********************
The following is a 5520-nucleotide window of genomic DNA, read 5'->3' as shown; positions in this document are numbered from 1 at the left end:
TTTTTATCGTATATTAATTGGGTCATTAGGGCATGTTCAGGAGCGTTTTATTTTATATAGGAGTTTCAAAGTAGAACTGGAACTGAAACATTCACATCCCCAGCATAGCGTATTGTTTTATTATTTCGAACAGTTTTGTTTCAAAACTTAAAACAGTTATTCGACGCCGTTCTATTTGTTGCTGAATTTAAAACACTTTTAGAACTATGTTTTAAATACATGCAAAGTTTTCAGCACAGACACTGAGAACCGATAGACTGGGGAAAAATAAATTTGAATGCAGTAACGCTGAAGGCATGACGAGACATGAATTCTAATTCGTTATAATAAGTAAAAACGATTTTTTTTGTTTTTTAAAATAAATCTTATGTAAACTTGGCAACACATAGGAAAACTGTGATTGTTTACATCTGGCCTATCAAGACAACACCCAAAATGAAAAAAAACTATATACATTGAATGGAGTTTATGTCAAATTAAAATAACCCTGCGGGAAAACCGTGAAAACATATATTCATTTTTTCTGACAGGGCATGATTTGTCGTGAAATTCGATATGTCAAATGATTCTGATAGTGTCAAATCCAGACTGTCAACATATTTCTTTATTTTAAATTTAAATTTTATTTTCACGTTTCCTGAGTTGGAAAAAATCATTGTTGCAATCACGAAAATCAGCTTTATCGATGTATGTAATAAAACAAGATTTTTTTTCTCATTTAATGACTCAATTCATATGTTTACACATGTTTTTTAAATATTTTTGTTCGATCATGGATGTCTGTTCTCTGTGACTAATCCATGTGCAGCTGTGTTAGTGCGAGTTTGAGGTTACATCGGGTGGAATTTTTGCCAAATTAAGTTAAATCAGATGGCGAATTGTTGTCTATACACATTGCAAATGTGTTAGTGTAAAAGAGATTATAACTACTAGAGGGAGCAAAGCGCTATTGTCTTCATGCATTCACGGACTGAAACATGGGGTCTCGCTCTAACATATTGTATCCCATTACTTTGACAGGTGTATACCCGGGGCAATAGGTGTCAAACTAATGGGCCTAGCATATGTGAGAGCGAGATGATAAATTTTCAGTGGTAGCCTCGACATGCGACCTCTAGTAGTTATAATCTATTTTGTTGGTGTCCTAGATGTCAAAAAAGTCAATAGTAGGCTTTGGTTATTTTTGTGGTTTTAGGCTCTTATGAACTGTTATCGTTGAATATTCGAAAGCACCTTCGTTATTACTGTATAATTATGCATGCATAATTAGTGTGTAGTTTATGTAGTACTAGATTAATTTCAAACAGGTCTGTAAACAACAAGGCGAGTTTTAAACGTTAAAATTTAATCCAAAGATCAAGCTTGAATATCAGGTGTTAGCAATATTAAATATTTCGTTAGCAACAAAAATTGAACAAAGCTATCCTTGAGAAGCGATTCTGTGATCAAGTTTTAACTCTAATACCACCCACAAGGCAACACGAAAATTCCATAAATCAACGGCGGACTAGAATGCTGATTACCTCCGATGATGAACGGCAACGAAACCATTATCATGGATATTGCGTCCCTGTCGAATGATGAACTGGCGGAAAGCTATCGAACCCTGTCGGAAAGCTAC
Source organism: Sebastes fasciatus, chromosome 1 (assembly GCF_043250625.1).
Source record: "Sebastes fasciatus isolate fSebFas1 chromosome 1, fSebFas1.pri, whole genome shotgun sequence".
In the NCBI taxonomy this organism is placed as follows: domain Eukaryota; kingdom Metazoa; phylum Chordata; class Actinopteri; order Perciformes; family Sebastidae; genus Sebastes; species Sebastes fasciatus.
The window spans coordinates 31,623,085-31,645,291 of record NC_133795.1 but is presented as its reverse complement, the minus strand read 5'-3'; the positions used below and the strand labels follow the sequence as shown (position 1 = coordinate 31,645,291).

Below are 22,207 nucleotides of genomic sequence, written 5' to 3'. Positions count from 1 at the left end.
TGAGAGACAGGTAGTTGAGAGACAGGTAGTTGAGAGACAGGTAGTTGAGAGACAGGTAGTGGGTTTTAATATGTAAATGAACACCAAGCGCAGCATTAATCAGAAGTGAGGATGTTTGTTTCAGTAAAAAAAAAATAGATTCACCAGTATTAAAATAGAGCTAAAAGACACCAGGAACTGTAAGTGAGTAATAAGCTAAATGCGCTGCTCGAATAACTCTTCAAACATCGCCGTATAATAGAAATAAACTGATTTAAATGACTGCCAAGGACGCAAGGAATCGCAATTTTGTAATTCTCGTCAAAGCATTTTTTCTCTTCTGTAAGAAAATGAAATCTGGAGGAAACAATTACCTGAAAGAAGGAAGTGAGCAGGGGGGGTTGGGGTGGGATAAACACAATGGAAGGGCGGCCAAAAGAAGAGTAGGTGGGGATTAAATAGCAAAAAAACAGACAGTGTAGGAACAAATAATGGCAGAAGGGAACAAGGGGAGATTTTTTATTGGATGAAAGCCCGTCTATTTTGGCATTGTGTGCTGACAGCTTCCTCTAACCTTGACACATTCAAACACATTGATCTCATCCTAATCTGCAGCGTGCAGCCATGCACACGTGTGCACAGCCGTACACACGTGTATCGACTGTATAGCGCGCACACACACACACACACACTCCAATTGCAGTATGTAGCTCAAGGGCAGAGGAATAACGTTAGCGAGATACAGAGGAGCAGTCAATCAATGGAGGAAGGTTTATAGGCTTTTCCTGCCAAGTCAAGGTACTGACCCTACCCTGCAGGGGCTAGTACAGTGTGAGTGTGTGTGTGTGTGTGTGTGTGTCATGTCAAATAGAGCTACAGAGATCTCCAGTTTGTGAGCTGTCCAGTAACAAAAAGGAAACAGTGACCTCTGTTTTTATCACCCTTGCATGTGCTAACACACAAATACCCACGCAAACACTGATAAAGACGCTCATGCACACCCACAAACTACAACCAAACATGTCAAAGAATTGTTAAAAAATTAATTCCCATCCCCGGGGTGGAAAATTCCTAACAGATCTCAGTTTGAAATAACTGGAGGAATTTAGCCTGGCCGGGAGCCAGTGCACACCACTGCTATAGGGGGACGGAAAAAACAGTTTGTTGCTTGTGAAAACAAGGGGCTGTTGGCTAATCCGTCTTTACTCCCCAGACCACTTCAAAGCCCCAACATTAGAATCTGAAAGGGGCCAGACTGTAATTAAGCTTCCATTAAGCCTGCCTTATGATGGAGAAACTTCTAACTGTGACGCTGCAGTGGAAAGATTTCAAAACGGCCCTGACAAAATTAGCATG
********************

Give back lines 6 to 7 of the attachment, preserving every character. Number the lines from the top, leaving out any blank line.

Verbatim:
The window spans coordinates 31,623,085-31,645,291 of record NC_133795.1 but is presented as its reverse complement, the minus strand read 5'-3'; the positions used below and the strand labels follow the sequence as shown (position 1 = coordinate 31,645,291).

Below are 22,207 nucleotides of genomic sequence, written 5' to 3'. Positions count from 1 at the left end.